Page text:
Any investor, grant officer or business finance provider will tell you that, in order to convince investors to fund your business and to ensure your business succeeds a comprehensive feasibility study is crucial. This study should back-up your ideas and assumptions about your clients and market and really needs to be your first point to focus on when thinking about a business venture.
UK Business Plannings’ process of developing feasibility studies includes comprehensive industry, customer and competitor analyses with which to determine market opportunities. In cooperation with you, we assess each of the opportunities, determine the most promising marketing opportunities, and create action plans for you to effectively penetrate your market.
Our uniquely designed feasibility study process is ideal for judging your new venture’s success prospects and will provide you with a comprehensive report of recommendations.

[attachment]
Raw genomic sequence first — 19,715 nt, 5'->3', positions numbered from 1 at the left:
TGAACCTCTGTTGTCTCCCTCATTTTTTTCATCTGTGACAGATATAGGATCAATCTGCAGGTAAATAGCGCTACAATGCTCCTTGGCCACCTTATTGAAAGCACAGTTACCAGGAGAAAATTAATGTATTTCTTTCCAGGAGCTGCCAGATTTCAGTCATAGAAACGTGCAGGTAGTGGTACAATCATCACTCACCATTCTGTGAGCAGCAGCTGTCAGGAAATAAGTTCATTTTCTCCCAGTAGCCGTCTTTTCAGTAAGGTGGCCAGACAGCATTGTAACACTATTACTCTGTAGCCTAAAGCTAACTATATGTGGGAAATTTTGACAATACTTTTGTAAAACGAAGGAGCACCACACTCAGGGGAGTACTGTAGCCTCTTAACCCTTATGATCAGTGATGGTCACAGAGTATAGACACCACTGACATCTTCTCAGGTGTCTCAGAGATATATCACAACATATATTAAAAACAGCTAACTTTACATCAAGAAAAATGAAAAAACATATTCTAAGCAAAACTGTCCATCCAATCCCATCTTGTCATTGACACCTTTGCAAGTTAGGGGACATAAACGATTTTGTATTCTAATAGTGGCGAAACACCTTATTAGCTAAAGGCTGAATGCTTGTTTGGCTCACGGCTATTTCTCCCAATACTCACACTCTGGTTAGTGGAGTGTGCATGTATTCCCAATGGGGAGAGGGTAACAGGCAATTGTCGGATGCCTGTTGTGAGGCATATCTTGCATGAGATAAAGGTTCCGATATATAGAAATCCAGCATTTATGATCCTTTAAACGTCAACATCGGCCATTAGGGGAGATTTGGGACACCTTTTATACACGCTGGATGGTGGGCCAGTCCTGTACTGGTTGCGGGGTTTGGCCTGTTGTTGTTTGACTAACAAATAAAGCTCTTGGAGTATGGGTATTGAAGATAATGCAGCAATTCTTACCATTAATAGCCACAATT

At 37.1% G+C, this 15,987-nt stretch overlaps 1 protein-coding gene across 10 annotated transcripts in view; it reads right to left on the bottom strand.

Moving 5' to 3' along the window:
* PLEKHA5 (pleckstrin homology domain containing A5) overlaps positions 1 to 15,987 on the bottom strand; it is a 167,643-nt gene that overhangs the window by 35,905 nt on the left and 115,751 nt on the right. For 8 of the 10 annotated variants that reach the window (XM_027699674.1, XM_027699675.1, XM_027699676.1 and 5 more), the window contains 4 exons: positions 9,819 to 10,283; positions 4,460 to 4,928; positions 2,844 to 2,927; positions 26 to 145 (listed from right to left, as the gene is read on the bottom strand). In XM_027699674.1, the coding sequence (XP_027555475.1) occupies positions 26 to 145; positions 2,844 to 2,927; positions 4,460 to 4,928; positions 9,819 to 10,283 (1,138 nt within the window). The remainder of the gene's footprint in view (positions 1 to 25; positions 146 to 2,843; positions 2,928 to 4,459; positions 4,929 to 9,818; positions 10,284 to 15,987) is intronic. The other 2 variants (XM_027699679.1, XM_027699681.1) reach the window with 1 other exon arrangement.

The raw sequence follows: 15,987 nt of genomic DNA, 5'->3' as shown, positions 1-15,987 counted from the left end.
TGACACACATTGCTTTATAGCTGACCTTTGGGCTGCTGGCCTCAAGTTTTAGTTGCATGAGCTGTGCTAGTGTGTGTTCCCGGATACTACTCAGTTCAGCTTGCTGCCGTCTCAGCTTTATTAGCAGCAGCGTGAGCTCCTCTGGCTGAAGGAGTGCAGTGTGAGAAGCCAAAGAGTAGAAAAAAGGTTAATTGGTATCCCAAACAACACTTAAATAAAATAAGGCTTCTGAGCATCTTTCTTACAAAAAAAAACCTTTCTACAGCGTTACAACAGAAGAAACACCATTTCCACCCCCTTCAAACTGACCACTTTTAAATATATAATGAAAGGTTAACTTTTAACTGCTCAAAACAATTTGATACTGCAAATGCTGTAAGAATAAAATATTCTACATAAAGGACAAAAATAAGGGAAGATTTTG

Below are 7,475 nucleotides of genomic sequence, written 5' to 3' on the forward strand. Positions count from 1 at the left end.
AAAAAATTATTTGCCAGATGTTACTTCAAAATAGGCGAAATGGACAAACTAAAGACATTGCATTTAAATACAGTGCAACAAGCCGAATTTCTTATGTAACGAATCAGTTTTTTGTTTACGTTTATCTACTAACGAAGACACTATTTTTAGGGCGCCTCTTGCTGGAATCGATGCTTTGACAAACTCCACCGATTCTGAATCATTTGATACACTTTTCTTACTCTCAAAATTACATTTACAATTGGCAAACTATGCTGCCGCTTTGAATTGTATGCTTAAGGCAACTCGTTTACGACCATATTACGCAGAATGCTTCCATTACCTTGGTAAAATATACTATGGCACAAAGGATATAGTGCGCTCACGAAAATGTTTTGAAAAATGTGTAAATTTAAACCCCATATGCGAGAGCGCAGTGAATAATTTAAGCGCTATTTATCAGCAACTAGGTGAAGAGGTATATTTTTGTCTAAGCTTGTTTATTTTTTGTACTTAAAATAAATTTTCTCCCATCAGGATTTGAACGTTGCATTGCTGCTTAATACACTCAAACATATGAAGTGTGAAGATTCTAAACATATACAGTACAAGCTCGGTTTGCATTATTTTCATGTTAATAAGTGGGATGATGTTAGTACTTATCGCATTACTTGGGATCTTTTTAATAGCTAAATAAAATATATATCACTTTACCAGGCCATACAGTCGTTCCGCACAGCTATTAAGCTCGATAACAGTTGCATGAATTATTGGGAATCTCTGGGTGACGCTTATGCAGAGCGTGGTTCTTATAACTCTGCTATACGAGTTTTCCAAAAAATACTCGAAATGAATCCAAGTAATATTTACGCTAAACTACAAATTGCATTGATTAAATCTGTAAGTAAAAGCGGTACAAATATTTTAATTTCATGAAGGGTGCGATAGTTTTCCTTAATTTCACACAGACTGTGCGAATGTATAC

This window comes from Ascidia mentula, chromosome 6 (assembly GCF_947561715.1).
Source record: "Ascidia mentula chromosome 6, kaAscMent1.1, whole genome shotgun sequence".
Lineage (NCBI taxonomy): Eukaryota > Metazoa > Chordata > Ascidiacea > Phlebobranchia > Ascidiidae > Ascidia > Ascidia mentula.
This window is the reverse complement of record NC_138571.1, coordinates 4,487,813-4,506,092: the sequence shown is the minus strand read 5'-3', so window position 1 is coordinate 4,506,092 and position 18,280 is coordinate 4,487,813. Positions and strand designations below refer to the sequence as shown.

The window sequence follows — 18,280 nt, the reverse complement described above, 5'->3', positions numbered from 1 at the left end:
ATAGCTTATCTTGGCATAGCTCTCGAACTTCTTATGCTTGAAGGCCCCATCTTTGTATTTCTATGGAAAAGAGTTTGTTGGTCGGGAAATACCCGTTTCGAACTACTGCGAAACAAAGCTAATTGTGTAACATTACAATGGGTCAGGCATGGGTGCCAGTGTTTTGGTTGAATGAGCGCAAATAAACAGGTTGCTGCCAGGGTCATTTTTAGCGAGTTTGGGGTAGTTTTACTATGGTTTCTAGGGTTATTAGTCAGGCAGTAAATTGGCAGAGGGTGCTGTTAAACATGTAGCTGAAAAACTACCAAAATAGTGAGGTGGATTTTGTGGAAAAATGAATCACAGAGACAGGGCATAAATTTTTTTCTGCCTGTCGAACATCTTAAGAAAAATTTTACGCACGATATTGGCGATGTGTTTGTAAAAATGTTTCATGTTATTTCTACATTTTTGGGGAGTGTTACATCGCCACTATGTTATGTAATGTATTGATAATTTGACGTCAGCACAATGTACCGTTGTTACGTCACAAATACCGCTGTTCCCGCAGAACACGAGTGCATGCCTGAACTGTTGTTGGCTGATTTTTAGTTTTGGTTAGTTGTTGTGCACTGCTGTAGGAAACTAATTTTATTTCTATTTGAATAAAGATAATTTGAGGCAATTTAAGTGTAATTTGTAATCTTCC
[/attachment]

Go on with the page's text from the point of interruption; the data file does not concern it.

When do you need a feasibility study?
1. When Launching a Business
Many entrepreneurs look at the launch of a new business as a short-term project that can get them to a sustainable profit level. Business veterans often review two feasibility studies: one to determine the long term viability of the business, and another to understand the resources necessary for a successful launch. During the original “dot com bubble” in the late 1990s, many companies overlooked the importance of feasibility studies, leaping into venture-backed businesses without abandon. Anyone who remembers Pets.com, Kozmo.com, Webvan.com, or hundreds of other high profile failures understands what can happen when companies can’t sustain themselves.
2. Creating a New Product or Service
General Electric has become famous for experimenting with new products and services, some of which might not seem like a perfect fit for a company with roots in engineering. However, a company that understands the importance of feasibility studies can make strategic decisions that reap major dividends. Building a routine process for feasibility studies within an organization helps develop a culture of experimentation without putting the entire company at risk.